“Cats are the great pretenders.” So goes one of the common tropes of feline ownership, and in many cases it’s true. Cats are subtle creatures, not ones for making a big scene whenever they feel under the weather. But subtle or not, cats are susceptible to just as many symptoms of aging as the rest of us, particularly as they approach their senior years. The good news is astute pet parents looking for small changes can spot many signs of aging as long as they know what to look for.
Vision Problems in Cats
Eye problems in aging cats can present as a primary condition or secondary to a larger health issues. Some of the most common primary eye conditions in cats are trauma, cancers, and glaucoma (increased intraocular pressure).
The eyes are the window to the soul, but they are also the window to the cardiovascular system. Ocular disease may present secondary to another primary condition such as elevated blood pressure. Hypertension is often seen in cats suffering from hyperthyroidism and/or kidney disease. This may present as engorged retinal blood vessels noted during a physical exam, or in severe cases a detached retina, observed by owners as sudden blindness or decrease in vision.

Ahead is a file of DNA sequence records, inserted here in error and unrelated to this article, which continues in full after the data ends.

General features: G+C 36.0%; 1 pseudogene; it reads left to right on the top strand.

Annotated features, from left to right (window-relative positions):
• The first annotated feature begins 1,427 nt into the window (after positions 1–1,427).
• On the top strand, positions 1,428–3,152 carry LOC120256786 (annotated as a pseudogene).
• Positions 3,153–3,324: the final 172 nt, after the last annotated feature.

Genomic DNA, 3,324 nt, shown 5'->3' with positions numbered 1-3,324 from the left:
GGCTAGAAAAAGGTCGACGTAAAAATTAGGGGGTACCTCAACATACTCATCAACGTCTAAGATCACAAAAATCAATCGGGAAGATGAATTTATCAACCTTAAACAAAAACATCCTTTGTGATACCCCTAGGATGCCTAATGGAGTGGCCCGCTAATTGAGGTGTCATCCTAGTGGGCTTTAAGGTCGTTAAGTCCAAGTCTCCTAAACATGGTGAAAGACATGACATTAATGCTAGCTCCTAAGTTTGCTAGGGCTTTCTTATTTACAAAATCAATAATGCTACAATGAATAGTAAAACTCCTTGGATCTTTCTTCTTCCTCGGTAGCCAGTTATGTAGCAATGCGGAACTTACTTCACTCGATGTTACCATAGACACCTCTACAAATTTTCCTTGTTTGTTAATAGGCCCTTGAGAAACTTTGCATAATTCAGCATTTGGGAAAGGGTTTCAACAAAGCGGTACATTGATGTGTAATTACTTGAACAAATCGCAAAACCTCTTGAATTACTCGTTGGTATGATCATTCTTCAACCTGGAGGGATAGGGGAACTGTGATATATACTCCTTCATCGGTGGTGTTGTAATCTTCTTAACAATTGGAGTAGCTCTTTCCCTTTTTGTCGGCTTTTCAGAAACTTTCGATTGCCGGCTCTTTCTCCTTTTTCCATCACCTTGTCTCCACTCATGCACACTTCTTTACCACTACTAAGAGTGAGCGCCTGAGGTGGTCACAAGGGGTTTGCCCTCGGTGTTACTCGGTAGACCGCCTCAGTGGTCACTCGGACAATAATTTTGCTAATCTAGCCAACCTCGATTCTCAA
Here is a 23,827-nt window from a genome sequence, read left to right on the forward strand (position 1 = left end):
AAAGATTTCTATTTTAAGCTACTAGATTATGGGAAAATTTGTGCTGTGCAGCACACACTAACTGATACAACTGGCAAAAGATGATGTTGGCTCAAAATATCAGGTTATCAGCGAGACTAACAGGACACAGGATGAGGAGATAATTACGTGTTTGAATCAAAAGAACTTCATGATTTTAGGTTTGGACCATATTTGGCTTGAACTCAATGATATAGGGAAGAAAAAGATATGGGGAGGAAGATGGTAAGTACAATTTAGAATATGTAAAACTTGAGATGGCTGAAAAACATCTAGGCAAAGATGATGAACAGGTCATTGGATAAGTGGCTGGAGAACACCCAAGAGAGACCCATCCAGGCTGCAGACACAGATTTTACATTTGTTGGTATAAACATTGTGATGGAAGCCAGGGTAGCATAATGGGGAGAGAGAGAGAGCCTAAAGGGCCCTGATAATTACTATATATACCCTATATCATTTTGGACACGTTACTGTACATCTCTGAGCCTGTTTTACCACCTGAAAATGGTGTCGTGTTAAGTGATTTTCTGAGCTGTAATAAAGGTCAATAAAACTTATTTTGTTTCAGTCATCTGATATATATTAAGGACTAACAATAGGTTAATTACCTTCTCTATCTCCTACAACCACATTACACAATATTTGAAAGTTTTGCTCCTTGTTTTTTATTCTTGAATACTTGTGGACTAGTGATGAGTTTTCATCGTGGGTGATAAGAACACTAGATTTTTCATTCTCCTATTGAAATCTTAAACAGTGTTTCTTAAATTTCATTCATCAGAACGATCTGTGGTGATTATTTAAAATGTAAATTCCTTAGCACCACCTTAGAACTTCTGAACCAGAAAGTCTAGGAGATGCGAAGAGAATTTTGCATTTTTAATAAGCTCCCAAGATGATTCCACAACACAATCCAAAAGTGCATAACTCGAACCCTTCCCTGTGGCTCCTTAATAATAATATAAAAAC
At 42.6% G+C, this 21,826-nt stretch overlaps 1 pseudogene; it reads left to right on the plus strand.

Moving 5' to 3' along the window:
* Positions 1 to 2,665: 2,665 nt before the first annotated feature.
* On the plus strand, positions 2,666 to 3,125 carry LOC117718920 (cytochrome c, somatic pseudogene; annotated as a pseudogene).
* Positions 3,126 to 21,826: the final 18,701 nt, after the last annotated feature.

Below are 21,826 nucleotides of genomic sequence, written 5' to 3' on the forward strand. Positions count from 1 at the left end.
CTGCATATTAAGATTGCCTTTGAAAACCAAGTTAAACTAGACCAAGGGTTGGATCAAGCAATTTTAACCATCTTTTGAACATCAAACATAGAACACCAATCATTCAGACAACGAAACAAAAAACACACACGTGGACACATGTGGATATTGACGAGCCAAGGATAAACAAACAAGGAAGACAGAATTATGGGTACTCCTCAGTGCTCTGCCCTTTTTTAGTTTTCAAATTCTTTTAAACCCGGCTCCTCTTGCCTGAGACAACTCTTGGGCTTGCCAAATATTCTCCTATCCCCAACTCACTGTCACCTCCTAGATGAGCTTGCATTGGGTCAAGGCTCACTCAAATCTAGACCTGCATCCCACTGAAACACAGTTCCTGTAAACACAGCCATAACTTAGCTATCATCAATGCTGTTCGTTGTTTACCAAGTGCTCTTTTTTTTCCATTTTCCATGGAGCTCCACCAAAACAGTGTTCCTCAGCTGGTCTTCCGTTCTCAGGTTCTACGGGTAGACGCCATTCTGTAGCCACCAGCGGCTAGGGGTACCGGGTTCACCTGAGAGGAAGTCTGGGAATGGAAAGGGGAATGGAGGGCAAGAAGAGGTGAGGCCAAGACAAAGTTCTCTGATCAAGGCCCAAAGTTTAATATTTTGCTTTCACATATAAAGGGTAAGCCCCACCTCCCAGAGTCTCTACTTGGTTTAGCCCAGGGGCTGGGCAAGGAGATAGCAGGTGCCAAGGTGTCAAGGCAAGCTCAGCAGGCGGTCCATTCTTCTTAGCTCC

Any of the following signs warrant a trip to the vet for a close examination:
- Pawing at the eye or excessive blinking
- Engorged (swollen) blood vessels in the sclera, or whites of the eyes
- Pupils that remain dilated even in high light, or are two different sizes
- Bumping into objects or other signs of decreased vision
- Cloudiness or visible debris in the front of the eye
Kidney Disease in Cats
Kidney disease is one of the leading causes of illness in senior cats. You may initially notice an increase in drinking and urination as the kidneys lose their ability to concentrate urine. As the disease progresses,, cats lose weight and their appetite as toxins accumulate in the blood. Although kidney (renal) failure is irreversible, early detection and specially designed kidney foods can slow progression of the disease.
Conversely, a sudden lack of urination can also be a sign of serious kidney disease or urethral obstruction. When a cat cannot urinate, it’s considered an emergency situation which requires immediate veterinary attention.
For the complete article on 5 Signs Your Cat is Getting Older, visit petMD.